Another Curve to Flatten: Domestic Violence During COVID-19

An act of domestic violence occurs every 15 seconds in the United States, according to the National Coalition Against Domestic Violence. Estimated to affect 12 million people every year, domestic violence hotlines receive more than 20,000 calls per day. Domestic violence even seeps into the workplace: Nearly 8 million days of paid work each year are lost due to domestic violence issues. Here at Appriss, helping victims of domestic violence is part of our core mission of providing "Knowledge for Good." The better informed victims are, the better they can anticipate a threat to their own safety. 

The stress and isolation created by COVID-19 shelter-at-home mandates has increased the potential for domestic violence. While the most profound expressions of domestic violence are physical injuries, abuse victims — including children and the elderly — can also be mistreated emotionally. Children are at particular risk these days, away from the watchful eye of teachers and friends who might otherwise see the signs.

COVID-19 has intensified this violence significantly, raising its probability where patterns of abuse are already in place and making it much more difficult for victims to leave abusive households. The power and control that is core to domestic violence assumes that no one can forge a path to safety given the circumstances created by the coronavirus.

Though the CDC recommends families stay in their homes and limit their exposure to others, domestic violence victims still have options. Many victims who have seen their abusers get apprehended for their crimes may experience renewed anxiety about their incarcerated offender's whereabouts. A resource like VINE, the nation's leading victim notification network, could provide peace of mind to survivors of domestic violence during uncertain times.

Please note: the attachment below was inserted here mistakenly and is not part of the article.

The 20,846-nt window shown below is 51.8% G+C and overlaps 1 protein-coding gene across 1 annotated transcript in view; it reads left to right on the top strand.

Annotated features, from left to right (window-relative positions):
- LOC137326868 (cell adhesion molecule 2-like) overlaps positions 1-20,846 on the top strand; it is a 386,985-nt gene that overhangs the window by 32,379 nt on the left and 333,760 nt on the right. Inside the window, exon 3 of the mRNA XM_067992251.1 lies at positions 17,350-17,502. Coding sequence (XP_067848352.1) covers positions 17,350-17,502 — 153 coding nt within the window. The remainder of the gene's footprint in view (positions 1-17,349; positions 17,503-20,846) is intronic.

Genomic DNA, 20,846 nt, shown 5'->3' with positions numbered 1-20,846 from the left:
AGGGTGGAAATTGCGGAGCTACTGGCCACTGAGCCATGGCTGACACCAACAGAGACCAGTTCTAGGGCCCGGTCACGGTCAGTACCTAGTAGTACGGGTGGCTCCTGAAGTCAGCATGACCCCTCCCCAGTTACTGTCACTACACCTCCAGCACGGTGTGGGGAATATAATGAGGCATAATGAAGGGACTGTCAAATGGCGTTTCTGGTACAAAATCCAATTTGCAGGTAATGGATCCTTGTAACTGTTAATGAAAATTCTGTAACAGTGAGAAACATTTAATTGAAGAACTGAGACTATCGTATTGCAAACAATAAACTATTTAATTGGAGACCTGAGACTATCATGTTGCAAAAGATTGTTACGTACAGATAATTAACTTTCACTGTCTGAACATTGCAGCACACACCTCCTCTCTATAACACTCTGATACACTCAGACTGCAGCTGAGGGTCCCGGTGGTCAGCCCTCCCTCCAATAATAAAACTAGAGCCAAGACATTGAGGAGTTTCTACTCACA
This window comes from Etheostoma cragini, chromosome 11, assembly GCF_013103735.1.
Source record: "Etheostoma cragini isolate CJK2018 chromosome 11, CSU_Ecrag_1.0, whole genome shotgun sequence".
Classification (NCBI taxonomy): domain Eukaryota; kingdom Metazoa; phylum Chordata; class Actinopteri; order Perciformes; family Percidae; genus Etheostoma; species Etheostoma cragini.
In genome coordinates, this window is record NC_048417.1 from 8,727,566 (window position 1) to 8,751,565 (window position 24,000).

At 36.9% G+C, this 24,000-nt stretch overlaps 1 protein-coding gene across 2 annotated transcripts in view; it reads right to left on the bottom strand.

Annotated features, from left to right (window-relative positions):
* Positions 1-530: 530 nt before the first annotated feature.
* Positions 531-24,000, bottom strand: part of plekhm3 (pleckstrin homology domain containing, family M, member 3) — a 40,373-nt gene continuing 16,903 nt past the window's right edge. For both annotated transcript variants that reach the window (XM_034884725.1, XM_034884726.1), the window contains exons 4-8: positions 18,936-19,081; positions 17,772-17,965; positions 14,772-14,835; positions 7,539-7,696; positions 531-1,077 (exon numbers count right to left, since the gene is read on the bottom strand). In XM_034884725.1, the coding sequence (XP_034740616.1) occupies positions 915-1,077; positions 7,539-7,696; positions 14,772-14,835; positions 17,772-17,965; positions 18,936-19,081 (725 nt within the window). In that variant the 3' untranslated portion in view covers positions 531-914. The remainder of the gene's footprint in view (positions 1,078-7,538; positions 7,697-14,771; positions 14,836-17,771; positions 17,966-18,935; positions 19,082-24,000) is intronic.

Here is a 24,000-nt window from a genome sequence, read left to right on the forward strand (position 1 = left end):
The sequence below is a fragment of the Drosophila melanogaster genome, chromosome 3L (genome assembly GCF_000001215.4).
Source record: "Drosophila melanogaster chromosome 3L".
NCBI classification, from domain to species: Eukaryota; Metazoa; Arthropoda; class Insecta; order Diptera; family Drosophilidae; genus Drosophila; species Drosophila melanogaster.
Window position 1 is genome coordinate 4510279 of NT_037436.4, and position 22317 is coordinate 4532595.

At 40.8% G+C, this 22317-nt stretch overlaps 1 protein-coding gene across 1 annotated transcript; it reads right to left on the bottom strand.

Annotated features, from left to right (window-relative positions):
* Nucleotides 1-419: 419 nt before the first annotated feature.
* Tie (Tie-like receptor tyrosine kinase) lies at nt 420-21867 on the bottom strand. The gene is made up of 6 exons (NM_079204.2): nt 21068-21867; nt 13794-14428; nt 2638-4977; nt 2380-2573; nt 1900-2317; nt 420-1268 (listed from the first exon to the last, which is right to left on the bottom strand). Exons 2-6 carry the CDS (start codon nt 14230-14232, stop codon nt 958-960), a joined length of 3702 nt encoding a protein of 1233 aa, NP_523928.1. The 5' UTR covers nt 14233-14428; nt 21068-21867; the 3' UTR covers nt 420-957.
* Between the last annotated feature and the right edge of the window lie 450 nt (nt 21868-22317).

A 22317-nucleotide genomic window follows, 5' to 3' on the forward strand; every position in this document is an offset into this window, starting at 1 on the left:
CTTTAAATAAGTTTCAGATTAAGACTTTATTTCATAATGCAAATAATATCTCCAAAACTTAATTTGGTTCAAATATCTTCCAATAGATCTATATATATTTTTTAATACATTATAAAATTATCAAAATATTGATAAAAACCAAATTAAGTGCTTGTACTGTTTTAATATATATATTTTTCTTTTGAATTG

Listed below are online resources that can help those who are struggling, whether the situation requires fleeing immediately or developing a plan. Appriss also has key partnerships with national victims services organizations committed to stopping domestic violence and protecting victims, such as the National Organization for Victim Assistance (NOVA), End Violence Against Women International (EVAWI), and the National Center for Victims of Crime (NCVC)

National Network to End Domestic Violence: This website includes valuable information about programs, survivor resources and local domestic violence shelter programs. Their COVID-19 information can be accessed here: https://nnedv.org/latest_update/resources-response-coronavirus-covid-19.

National Domestic Violence Hotline: This website shares information about creating a safety plan, leaving a relationship and legal information. Information specific to COVID-19 is located here: https://www.thehotline.org/2020/03/13/staying-safe-during-covid-19.

Sometimes it’s not possible to go online and research your next step — especially if you’re sheltering-at-home with your abuser. Following here is a list of phone numbers you can call:

  • The National Domestic Violence Hotline 
    1-800-799-7233 (SAFE)
  • National Child Abuse Hotline/Childhelp 
    1-800-4-A-CHILD (1-800-422-4453)
  • National Sexual Assault Hotline 
    1-800-656-4673 (HOPE)
  • National Suicide Prevention Lifeline 
    1-800-273-8255 (TALK)
  • National Center for Victims of Crime 
    1-202-467-8700
  • Futures Without Violence: The National Health Resource Center on Domestic Violence 
    1-888-792-2873

As we all work hard to flatten the curve of the COVID-19 pandemic, remember support is there for survivors of domestic violence.

Karen Adams

Author

Karen Adams

As Training Manager, Karen Adams manages the customer facing training programs for Appriss Insights. Karen provides training on Appriss technology solutions, such as VINE (Victim Information and Notification Everyday), to victims, service providers, advocates, law enforcement, and criminal justice professionals. Her combined 30 years of experience as an administrator, trainer, facilitator, and mediator complement her passion for educating others on victim resources and services. As a proud Louisvillian, Karen resides in Kentucky, the Bluegrass state, and has a heartfelt connection to family and friends.

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